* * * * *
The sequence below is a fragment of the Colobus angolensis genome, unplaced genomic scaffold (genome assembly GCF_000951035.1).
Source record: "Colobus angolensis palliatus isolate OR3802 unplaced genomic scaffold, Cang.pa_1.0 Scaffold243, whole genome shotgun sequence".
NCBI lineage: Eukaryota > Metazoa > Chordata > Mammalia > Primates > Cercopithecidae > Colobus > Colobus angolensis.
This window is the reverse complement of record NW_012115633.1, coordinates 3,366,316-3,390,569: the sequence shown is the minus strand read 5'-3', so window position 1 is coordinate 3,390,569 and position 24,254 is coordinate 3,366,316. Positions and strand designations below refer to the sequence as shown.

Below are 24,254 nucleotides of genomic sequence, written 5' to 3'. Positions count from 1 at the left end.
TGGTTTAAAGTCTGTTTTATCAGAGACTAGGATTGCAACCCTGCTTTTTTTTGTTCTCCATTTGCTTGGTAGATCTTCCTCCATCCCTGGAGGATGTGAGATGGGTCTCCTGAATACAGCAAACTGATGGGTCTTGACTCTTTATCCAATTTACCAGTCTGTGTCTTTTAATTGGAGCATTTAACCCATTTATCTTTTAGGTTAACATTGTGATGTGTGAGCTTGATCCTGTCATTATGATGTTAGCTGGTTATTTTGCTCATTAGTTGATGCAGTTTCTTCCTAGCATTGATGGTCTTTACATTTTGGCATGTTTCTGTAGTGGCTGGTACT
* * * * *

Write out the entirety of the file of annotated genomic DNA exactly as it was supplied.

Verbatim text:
The sequence below is a fragment of the Colobus angolensis genome, unplaced genomic scaffold (genome assembly GCF_000951035.1).
Source record: "Colobus angolensis palliatus isolate OR3802 unplaced genomic scaffold, Cang.pa_1.0 Scaffold243, whole genome shotgun sequence".
NCBI lineage: Eukaryota > Metazoa > Chordata > Mammalia > Primates > Cercopithecidae > Colobus > Colobus angolensis.
This window is the reverse complement of record NW_012115633.1, coordinates 3,366,316-3,390,569: the sequence shown is the minus strand read 5'-3', so window position 1 is coordinate 3,390,569 and position 24,254 is coordinate 3,366,316. Positions and strand designations below refer to the sequence as shown.

Below are 24,254 nucleotides of genomic sequence, written 5' to 3'. Positions count from 1 at the left end.
TGGTTTAAAGTCTGTTTTATCAGAGACTAGGATTGCAACCCTGCTTTTTTTTGTTCTCCATTTGCTTGGTAGATCTTCCTCCATCCCTGGAGGATGTGAGATGGGTCTCCTGAATACAGCAAACTGATGGGTCTTGACTCTTTATCCAATTTACCAGTCTGTGTCTTTTAATTGGAGCATTTAACCCATTTATCTTTTAGGTTAACATTGTGATGTGTGAGCTTGATCCTGTCATTATGATGTTAGCTGGTTATTTTGCTCATTAGTTGATGCAGTTTCTTCCTAGCATTGATGGTCTTTACATTTTGGCATGTTTCTGTAGTGGCTGGTACT